Food-derived polyphenols have been studied as candidates for interventions to lower the risk of type 2 diabetes, based on their reported ability to regulate glucose absorption and metabolism and alleviate endothelial dysfunction. The mechanism of these activities has been explored through numerous in vitro, animal and human studies. In recent years, a limited number of co-culture cell models have been used to investigate some aspects of polyphenol metabolism and signalling.36 For example, co-cultures of Caco2 enterocytes and HT29-MTX goblet cells were used to study polyphenol transport and conjugation.37 Protective effects of polyphenols during inflammation have been elucidated in models combining macrophages and gingival fibroblasts38 or adipocytes,39 or monocytes and Caco-2 cells.40 Other studies explored anti-inflammatory potential of anthocyanins in co-cultures of gingival epithelial cells and fibroblasts41 or epithelial and endothelial cells.42,43 Recently, quercetin was shown to attenuate apoptosis of pancreatic β-cells through NO signalling in endothelial cells.44 However, our comprehension of the interplay between different cells in similar systems is still limited. Therefore, here we aimed to extend our previous study on the impact of quercetin on endothelial cell metabolism30 by including liver cells in the model, in order to examine the potential role of microenvironment and paracrine messengers. Different aspects of the interaction between endothelial and liver cells have been studied previously in organoids and systems combining endothelial cells with hepatocytes or HepG2 cells.45–47 HepG2 cells were shown to regulate lymphocyte transmigration across sinusoidal endothelial cells.48 Several studies addressed the communication via soluble factors including vesicles,49 although physical contact between HUVEC and HepG2 cells was required for angiogenic stimulation.50In vivo, liver endothelial cells form a discontinuous, fenestrated layer, and are separated from the other liver cells by a thin Disse space, allowing for free exchange of soluble and other factors. Therefore, we have investigated the impact of liver cells on intact mature endothelial monolayers by utilizing a contact-free co-culture of endothelial and HepG2 cells and further studied the changes in the endothelial gene expression under the combined impact of co-culture and quercetin exposure. Because of the challenges associated with culturing primary hepatocytes, carcinoma-derived HepG2 cells were used as they are well characterized and afford better reproducibility. However, since there are metabolic differences between normal and transformed cells, it is possible that our results are more pertinent to tumour environment than normal tissue. We found that in the presence of HepG2 cells, HUVEC expressed increased levels of PDK4 mRNA and lower levels of GLUT1 and HO-1 protein. The HepG2 cells secreted TGFβ1 and dramatically increased lactate concentration in the medium compared to the HUVEC cultured alone. These and other soluble factors possibly contributed to the observed changes in gene expression, but continuous feedback from HepG2 cells was required for the maximum impact as HepG2-conditioned medium had only limited effect. These were specific to the HepG2 cells as the only detected change in endothelial cells co-cultured with LHCN-M2 immortalized skeletal muscle cells was downregulation of GLUT1 protein. Neither cell line affected the tightness of the endothelial monolayer. Since endothelial HO-1 and PDK4 gene expression has been shown to be significantly affected by quercetin exposure after 4 and 18 h respectively,30 we looked at whether this is altered in the co-culture. HO-1 mRNA was upregulated by 4 h-exposure to quercetin both in monoculture and co-culture. At the same time there were no significant differences between the HO-1 levels in the two settings in the absence of quercetin, most likely because the 4 h-incubation was too short for the full effect of the co-culture to take place. PDK4 mRNA was upregulated in the co-culture after 18 h, but quercetin decreased the mRNA levels in co-cultured HUVEC to the levels comparable to the untreated cells in monoculture. Thus, although the general impact of quercetin on endothelial expression of PDK4 and HO-1 was similar in endothelial monoculture and co-culture, the presence of HepG2 cells moderated the quercetin effects on PDK4, but not HO-1 expression.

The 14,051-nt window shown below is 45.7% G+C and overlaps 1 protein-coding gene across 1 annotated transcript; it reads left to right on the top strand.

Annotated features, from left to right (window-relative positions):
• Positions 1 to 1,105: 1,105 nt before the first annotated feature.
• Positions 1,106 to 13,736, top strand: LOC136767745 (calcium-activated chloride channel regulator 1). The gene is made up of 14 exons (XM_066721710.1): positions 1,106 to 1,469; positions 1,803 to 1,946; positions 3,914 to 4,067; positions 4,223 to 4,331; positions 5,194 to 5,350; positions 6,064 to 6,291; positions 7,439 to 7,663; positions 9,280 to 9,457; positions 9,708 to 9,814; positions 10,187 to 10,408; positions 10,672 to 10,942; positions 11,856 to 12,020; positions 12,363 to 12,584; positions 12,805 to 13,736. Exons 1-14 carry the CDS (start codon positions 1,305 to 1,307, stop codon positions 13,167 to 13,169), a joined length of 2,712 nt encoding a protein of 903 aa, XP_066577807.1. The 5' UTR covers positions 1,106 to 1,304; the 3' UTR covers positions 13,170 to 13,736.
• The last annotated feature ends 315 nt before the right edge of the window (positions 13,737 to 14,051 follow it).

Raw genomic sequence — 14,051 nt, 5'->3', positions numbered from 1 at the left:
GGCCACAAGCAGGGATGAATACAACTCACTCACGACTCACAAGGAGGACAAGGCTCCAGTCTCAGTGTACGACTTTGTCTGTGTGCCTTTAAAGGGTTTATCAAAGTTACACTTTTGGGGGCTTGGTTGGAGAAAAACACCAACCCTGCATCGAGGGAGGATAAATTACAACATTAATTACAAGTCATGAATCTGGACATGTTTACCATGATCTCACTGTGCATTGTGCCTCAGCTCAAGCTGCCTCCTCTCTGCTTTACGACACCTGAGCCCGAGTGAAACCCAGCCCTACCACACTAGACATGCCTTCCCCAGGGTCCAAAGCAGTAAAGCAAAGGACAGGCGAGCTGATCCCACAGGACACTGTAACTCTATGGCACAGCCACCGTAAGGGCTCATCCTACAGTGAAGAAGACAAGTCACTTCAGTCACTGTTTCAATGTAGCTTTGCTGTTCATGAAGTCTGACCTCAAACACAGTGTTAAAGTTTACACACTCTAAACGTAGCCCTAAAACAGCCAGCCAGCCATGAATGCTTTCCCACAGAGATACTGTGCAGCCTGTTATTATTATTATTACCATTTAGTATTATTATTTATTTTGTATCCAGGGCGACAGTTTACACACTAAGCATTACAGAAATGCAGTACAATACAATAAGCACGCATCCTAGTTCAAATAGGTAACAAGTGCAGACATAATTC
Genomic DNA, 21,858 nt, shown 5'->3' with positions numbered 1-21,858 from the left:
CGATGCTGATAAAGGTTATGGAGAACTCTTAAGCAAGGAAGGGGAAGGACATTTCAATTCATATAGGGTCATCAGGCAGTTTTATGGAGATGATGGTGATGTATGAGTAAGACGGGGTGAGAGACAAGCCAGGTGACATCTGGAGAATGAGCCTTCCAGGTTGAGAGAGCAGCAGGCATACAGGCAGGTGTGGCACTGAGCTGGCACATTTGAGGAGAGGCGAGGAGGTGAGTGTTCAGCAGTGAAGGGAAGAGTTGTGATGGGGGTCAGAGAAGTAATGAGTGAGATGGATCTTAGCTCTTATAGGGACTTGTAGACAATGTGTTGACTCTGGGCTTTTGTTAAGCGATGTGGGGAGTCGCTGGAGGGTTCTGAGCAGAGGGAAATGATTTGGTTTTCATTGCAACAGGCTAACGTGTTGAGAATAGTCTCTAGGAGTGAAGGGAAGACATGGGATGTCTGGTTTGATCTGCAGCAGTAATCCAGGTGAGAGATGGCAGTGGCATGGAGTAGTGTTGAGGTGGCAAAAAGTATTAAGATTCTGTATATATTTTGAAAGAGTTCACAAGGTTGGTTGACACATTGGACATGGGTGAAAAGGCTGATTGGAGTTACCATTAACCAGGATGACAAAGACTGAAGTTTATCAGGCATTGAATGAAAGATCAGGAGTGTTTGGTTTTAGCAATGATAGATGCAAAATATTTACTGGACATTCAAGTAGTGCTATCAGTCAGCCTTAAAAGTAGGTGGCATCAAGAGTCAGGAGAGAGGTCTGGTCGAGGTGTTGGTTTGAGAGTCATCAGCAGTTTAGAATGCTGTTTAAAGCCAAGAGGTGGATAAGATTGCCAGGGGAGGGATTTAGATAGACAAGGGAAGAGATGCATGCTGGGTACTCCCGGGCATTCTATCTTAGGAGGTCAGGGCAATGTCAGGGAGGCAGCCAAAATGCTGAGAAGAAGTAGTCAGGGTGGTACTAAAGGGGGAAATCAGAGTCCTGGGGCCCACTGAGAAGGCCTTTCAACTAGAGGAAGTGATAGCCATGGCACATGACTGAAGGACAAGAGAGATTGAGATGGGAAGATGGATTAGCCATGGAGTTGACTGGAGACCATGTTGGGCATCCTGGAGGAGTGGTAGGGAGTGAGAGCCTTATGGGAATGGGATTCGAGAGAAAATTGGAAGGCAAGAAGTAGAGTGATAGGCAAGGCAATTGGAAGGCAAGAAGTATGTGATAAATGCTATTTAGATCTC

Co-culturing with HepG2 cells decreased the amount of glucose transported across the HUVEC monolayer, possibly related to the GLUT1 downregulation. This was slightly alleviated by quercetin, consistent with our previous finding that quercetin could increase glucose transport in HUVEC. In addition, quercetin application to the apical side of endothelial cells stimulated glucose uptake in HepG2 cells on the basolateral side, but only for low glucose concentration, possibly as a downstream effect of quercetin-triggered signalling. At this quercetin concentration, the amount of the polyphenol transported to the basolateral side of the endothelial monolayer would be quite small, so an indirect effect through HUVEC is more plausible than quercetin acting on the HepG2 directly. Altered expression of glucose or drug transporters as well as changes in ROS and extracellular signalling in the endothelial cells could have a downstream effect on the adjacent HepG2 cells. Thus, in addition to direct effects, polyphenols such as quercetin could act on the target tissues through shifting the redox and metabolic balance in the endothelium and modifying the associated endothelial signalling to the underlying tissues.